“But in a balanced portfolio we all need the sensible one in there to save you from being carried away by the more boisterous mood. The fund offers reliability and consistency when many of the others in the sector don’t.”

The other fund Merricks highlighted is £511.1m Natixis H2O MultiReturns, which he said is like comparing “chalk and cheese” when sat alongside the Church House strategy.

Although it’s not an absolute return fund in the categoric sense, Merricks said – investing up to 30 per cent in equities – its returns are largely uncorrelated to broader equity markets creating that diversification.

By using currencies extensively within the fund managers Jeremy Touboul and Vincent Chailley are able to navigate the volatility created by geopolitical tensions.

“Its volatility is on a different scale to most absolute return funds, but as a part of a balanced portfolio – and as long as you understand that your ride will certainly not be without incident – it has definitely justified its position within the funds and portfolios with which I’ve been associated in recent years,” he added.

Over five years, Natixis H2O MultiReturns has made a return of 53.78 per cent outperforming the LBIOR GBP 1m + 4% benchmark. It has an OCF of 1.00 per cent.

Finally, for those looking for alternatives to ASI Global Absolute Return Strategies, Invesco Global Total Return and Aviva Investors Multi Strategy Target Returns, Adrian Lowcock, head of personal investing at Willis Owen has a few suggestions.

His first is the £4.5bn Troy Trojan fund run managed by FE fundinfo Alpha Manager Sebastian Lyon and colleague Charlotte Yonge. It targets capital growth ahead of the UK retail price index (RPI) rate of inflation over three-to-five years.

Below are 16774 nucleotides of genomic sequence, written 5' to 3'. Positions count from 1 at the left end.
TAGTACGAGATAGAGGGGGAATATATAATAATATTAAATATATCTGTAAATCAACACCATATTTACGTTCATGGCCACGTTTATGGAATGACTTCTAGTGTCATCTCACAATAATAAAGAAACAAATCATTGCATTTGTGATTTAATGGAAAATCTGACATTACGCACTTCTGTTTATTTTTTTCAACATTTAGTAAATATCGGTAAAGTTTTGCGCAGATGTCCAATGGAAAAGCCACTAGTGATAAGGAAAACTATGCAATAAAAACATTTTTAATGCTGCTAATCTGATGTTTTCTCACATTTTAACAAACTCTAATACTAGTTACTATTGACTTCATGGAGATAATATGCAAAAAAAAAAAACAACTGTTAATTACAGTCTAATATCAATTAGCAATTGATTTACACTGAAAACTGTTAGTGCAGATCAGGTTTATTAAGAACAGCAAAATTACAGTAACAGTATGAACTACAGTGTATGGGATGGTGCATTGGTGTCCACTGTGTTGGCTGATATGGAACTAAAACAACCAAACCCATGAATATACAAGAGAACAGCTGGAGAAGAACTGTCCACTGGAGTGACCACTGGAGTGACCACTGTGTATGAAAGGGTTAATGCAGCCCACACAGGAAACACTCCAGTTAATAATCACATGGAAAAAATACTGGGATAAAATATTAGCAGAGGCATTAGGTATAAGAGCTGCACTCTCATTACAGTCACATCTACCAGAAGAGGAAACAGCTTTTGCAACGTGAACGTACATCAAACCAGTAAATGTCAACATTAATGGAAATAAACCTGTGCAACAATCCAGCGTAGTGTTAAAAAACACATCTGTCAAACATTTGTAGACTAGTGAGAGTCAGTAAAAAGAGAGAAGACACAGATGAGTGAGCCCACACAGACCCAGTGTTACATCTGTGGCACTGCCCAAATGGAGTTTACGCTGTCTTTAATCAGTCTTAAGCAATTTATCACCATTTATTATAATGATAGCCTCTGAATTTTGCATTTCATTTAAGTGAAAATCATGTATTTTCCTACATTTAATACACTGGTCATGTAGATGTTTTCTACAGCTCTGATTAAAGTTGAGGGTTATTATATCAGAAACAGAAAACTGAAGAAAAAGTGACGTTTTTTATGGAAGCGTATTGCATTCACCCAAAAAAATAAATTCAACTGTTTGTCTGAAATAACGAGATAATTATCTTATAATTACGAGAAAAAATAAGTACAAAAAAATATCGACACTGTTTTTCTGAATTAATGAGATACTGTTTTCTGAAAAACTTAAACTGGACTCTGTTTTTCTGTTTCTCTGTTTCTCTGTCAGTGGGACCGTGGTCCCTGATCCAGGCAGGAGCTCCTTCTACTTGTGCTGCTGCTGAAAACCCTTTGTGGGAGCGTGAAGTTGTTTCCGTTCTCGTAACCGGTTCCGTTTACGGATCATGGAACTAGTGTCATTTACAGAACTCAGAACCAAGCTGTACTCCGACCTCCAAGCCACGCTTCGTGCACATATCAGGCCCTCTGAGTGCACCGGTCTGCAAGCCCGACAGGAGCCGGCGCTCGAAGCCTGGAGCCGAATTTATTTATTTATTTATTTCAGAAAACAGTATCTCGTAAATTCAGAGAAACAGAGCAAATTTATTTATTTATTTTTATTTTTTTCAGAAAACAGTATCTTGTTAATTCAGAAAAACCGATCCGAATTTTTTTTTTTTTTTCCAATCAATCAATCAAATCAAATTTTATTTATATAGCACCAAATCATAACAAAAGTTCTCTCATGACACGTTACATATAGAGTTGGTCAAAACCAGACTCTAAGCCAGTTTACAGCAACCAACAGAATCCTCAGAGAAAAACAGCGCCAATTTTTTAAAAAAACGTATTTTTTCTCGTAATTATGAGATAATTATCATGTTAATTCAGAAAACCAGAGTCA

“Fund manager Sebastian Lyon’s philosophy is that preservation of wealth is more important than growth of assets,” Lowcock said, investing in shares, private equity, precious metals and cash.

As a more defensive holding Lowcock points that it can lag strongly rising markets, but “tends to do well during more testing market conditions and would be an option for a cautious investor looking for superior returns to cash, albeit with some risk”.

Indeed since 2005 - capturing the global financial crisis – the fund has had the lowest volatility in its sector and had a top-quartile maximum drawdown of -9.81 per cent, compared with a 33.21 per cent loss for the MSCI World.

Performance of fund vs sector & index over 5yrs


Source: FE Analytics

Over the last five years the fund has made 33.06 per cent slightly underperforming the average IA Flexible Investment’s 37.27 per cent – although it is home to funds able to take more risk – but outperforming the UK Retail Price index’s 13.21 per cent.

Lowcock’s second pick is the £6bn BNY Mellon Real Return fund, overseen by Aron PatakiSuzanne Hutchins and Andy Warwick. Running an unconstrained approach, the managers invest across a range of assets and aim to deliver a return of cash plus 4 per cent per annum over five years and a positive return on a rolling three-year basis.

“There is significant flexibility in asset allocation,” said the Willis Owen fund picker. “We think this is a good choice for cautious investors seeking steady returns.”

The FE fundinfo Four Crown rated fund has made 20.94 per cent returns over the past five years. It has an OCF of 0.85 per cent and a yield of 2.15 per cent.

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Data provided by FE fundinfo. Care has been taken to ensure that the information is correct, but FE fundinfo neither warrants, represents nor guarantees the contents of information, nor does it accept any responsibility for errors, inaccuracies, omissions or any inconsistencies herein. Past performance does not predict future performance, it should not be the main or sole reason for making an investment decision. The value of investments and any income from them can fall as well as rise.